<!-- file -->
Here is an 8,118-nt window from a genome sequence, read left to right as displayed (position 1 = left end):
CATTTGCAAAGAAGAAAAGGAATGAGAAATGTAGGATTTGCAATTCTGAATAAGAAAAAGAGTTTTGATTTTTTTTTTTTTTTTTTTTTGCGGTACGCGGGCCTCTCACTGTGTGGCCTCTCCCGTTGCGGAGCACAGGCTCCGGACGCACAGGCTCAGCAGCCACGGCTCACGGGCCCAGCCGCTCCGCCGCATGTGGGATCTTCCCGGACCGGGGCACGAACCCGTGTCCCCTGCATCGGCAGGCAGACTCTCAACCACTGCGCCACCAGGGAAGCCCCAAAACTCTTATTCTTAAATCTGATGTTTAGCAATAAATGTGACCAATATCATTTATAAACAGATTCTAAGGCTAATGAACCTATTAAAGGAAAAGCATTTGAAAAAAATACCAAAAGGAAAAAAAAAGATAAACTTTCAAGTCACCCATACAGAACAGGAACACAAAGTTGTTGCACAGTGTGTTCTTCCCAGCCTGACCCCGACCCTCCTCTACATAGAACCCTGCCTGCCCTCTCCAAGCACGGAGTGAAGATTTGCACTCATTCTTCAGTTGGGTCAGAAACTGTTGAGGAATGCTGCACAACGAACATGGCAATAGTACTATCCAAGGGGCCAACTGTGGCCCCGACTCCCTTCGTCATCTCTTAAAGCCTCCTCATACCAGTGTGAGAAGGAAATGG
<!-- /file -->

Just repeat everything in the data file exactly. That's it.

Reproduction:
Here is an 8,118-nt window from a genome sequence, read left to right as displayed (position 1 = left end):
CATTTGCAAAGAAGAAAAGGAATGAGAAATGTAGGATTTGCAATTCTGAATAAGAAAAAGAGTTTTGATTTTTTTTTTTTTTTTTTTTTGCGGTACGCGGGCCTCTCACTGTGTGGCCTCTCCCGTTGCGGAGCACAGGCTCCGGACGCACAGGCTCAGCAGCCACGGCTCACGGGCCCAGCCGCTCCGCCGCATGTGGGATCTTCCCGGACCGGGGCACGAACCCGTGTCCCCTGCATCGGCAGGCAGACTCTCAACCACTGCGCCACCAGGGAAGCCCCAAAACTCTTATTCTTAAATCTGATGTTTAGCAATAAATGTGACCAATATCATTTATAAACAGATTCTAAGGCTAATGAACCTATTAAAGGAAAAGCATTTGAAAAAAATACCAAAAGGAAAAAAAAAGATAAACTTTCAAGTCACCCATACAGAACAGGAACACAAAGTTGTTGCACAGTGTGTTCTTCCCAGCCTGACCCCGACCCTCCTCTACATAGAACCCTGCCTGCCCTCTCCAAGCACGGAGTGAAGATTTGCACTCATTCTTCAGTTGGGTCAGAAACTGTTGAGGAATGCTGCACAACGAACATGGCAATAGTACTATCCAAGGGGCCAACTGTGGCCCCGACTCCCTTCGTCATCTCTTAAAGCCTCCTCATACCAGTGTGAGAAGGAAATGG